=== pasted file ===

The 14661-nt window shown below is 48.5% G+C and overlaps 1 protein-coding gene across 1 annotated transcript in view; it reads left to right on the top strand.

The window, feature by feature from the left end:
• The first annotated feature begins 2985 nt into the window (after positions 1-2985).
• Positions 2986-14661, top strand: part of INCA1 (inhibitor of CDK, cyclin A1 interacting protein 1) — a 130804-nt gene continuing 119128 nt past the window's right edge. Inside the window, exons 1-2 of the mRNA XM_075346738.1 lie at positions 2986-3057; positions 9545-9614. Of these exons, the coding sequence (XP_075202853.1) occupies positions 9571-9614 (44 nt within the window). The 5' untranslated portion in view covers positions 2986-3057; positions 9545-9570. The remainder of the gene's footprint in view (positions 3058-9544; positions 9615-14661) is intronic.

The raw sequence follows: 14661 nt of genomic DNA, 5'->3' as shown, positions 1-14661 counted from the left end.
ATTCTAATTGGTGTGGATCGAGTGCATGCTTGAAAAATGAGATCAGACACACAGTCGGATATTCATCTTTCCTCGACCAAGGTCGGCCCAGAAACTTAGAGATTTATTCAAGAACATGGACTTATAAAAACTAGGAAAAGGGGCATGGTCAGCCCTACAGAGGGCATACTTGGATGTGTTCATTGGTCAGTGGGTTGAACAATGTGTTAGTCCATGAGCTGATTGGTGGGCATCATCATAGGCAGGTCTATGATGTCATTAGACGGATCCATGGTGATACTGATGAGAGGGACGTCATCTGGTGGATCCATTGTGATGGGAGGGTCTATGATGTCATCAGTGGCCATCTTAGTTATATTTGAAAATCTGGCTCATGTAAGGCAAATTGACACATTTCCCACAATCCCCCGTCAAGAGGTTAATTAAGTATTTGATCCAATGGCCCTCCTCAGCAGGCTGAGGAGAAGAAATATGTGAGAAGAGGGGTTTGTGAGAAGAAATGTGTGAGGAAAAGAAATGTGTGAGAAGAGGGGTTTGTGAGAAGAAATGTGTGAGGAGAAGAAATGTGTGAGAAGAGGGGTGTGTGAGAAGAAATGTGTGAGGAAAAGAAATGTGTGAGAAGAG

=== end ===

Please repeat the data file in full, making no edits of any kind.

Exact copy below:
The 14661-nt window shown below is 48.5% G+C and overlaps 1 protein-coding gene across 1 annotated transcript in view; it reads left to right on the top strand.

The window, feature by feature from the left end:
• The first annotated feature begins 2985 nt into the window (after positions 1-2985).
• Positions 2986-14661, top strand: part of INCA1 (inhibitor of CDK, cyclin A1 interacting protein 1) — a 130804-nt gene continuing 119128 nt past the window's right edge. Inside the window, exons 1-2 of the mRNA XM_075346738.1 lie at positions 2986-3057; positions 9545-9614. Of these exons, the coding sequence (XP_075202853.1) occupies positions 9571-9614 (44 nt within the window). The 5' untranslated portion in view covers positions 2986-3057; positions 9545-9570. The remainder of the gene's footprint in view (positions 3058-9544; positions 9615-14661) is intronic.

The raw sequence follows: 14661 nt of genomic DNA, 5'->3' as shown, positions 1-14661 counted from the left end.
ATTCTAATTGGTGTGGATCGAGTGCATGCTTGAAAAATGAGATCAGACACACAGTCGGATATTCATCTTTCCTCGACCAAGGTCGGCCCAGAAACTTAGAGATTTATTCAAGAACATGGACTTATAAAAACTAGGAAAAGGGGCATGGTCAGCCCTACAGAGGGCATACTTGGATGTGTTCATTGGTCAGTGGGTTGAACAATGTGTTAGTCCATGAGCTGATTGGTGGGCATCATCATAGGCAGGTCTATGATGTCATTAGACGGATCCATGGTGATACTGATGAGAGGGACGTCATCTGGTGGATCCATTGTGATGGGAGGGTCTATGATGTCATCAGTGGCCATCTTAGTTATATTTGAAAATCTGGCTCATGTAAGGCAAATTGACACATTTCCCACAATCCCCCGTCAAGAGGTTAATTAAGTATTTGATCCAATGGCCCTCCTCAGCAGGCTGAGGAGAAGAAATATGTGAGAAGAGGGGTTTGTGAGAAGAAATGTGTGAGGAAAAGAAATGTGTGAGAAGAGGGGTTTGTGAGAAGAAATGTGTGAGGAGAAGAAATGTGTGAGAAGAGGGGTGTGTGAGAAGAAATGTGTGAGGAAAAGAAATGTGTGAGAAGAG